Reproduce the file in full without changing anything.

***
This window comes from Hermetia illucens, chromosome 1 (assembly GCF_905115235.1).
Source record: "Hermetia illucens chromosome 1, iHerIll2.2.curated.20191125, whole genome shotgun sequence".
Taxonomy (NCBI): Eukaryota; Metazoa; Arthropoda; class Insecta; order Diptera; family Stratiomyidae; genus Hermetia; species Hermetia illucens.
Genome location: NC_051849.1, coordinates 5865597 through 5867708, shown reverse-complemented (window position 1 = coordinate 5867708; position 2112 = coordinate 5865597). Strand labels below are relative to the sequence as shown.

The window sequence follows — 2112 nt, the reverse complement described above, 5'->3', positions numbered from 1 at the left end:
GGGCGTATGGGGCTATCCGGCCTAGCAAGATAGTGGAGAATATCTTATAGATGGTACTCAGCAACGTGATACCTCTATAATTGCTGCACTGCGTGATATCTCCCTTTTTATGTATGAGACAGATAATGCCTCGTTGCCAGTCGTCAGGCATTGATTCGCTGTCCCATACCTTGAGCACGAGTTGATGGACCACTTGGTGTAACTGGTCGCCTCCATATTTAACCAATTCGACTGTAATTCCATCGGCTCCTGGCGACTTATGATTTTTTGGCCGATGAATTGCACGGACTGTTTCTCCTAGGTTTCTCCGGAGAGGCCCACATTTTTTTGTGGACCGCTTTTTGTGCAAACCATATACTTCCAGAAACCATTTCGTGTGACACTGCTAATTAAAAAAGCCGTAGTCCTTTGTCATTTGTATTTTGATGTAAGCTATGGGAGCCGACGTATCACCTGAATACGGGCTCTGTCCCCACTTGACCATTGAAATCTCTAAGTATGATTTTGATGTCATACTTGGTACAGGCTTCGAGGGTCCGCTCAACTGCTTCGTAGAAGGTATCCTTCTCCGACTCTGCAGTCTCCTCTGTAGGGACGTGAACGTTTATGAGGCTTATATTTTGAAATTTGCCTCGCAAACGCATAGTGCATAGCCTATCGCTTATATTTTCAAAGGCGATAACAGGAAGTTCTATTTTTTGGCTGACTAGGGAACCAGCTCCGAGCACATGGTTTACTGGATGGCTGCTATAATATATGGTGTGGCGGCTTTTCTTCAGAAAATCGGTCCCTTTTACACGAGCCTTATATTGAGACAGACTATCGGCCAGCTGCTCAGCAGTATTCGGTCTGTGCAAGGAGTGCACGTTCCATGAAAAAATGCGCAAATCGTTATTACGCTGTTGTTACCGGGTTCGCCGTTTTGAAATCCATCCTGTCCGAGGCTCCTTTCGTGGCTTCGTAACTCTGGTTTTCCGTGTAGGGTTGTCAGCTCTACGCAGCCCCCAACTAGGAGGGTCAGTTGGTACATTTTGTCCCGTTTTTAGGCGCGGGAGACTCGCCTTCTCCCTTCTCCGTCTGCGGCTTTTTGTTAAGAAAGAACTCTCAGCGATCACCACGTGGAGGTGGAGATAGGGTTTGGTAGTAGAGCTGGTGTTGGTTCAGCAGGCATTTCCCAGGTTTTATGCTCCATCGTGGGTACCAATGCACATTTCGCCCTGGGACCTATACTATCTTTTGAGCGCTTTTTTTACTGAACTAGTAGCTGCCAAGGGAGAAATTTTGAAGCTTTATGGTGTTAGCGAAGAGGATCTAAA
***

This window comes from Hermetia illucens, chromosome 1 (assembly GCF_905115235.1).
Source record: "Hermetia illucens chromosome 1, iHerIll2.2.curated.20191125, whole genome shotgun sequence".
Taxonomy (NCBI): Eukaryota; Metazoa; Arthropoda; class Insecta; order Diptera; family Stratiomyidae; genus Hermetia; species Hermetia illucens.
Genome location: NC_051849.1, coordinates 5865597 through 5867708, shown reverse-complemented (window position 1 = coordinate 5867708; position 2112 = coordinate 5865597). Strand labels below are relative to the sequence as shown.

The window sequence follows — 2112 nt, the reverse complement described above, 5'->3', positions numbered from 1 at the left end:
GGGCGTATGGGGCTATCCGGCCTAGCAAGATAGTGGAGAATATCTTATAGATGGTACTCAGCAACGTGATACCTCTATAATTGCTGCACTGCGTGATATCTCCCTTTTTATGTATGAGACAGATAATGCCTCGTTGCCAGTCGTCAGGCATTGATTCGCTGTCCCATACCTTGAGCACGAGTTGATGGACCACTTGGTGTAACTGGTCGCCTCCATATTTAACCAATTCGACTGTAATTCCATCGGCTCCTGGCGACTTATGATTTTTTGGCCGATGAATTGCACGGACTGTTTCTCCTAGGTTTCTCCGGAGAGGCCCACATTTTTTTGTGGACCGCTTTTTGTGCAAACCATATACTTCCAGAAACCATTTCGTGTGACACTGCTAATTAAAAAAGCCGTAGTCCTTTGTCATTTGTATTTTGATGTAAGCTATGGGAGCCGACGTATCACCTGAATACGGGCTCTGTCCCCACTTGACCATTGAAATCTCTAAGTATGATTTTGATGTCATACTTGGTACAGGCTTCGAGGGTCCGCTCAACTGCTTCGTAGAAGGTATCCTTCTCCGACTCTGCAGTCTCCTCTGTAGGGACGTGAACGTTTATGAGGCTTATATTTTGAAATTTGCCTCGCAAACGCATAGTGCATAGCCTATCGCTTATATTTTCAAAGGCGATAACAGGAAGTTCTATTTTTTGGCTGACTAGGGAACCAGCTCCGAGCACATGGTTTACTGGATGGCTGCTATAATATATGGTGTGGCGGCTTTTCTTCAGAAAATCGGTCCCTTTTACACGAGCCTTATATTGAGACAGACTATCGGCCAGCTGCTCAGCAGTATTCGGTCTGTGCAAGGAGTGCACGTTCCATGAAAAAATGCGCAAATCGTTATTACGCTGTTGTTACCGGGTTCGCCGTTTTGAAATCCATCCTGTCCGAGGCTCCTTTCGTGGCTTCGTAACTCTGGTTTTCCGTGTAGGGTTGTCAGCTCTACGCAGCCCCCAACTAGGAGGGTCAGTTGGTACATTTTGTCCCGTTTTTAGGCGCGGGAGACTCGCCTTCTCCCTTCTCCGTCTGCGGCTTTTTGTTAAGAAAGAACTCTCAGCGATCACCACGTGGAGGTGGAGATAGGGTTTGGTAGTAGAGCTGGTGTTGGTTCAGCAGGCATTTCCCAGGTTTTATGCTCCATCGTGGGTACCAATGCACATTTCGCCCTGGGACCTATACTATCTTTTGAGCGCTTTTTTTACTGAACTAGTAGCTGCCAAGGGAGAAATTTTGAAGCTTTATGGTGTTAGCGAAGAGGATCTAAA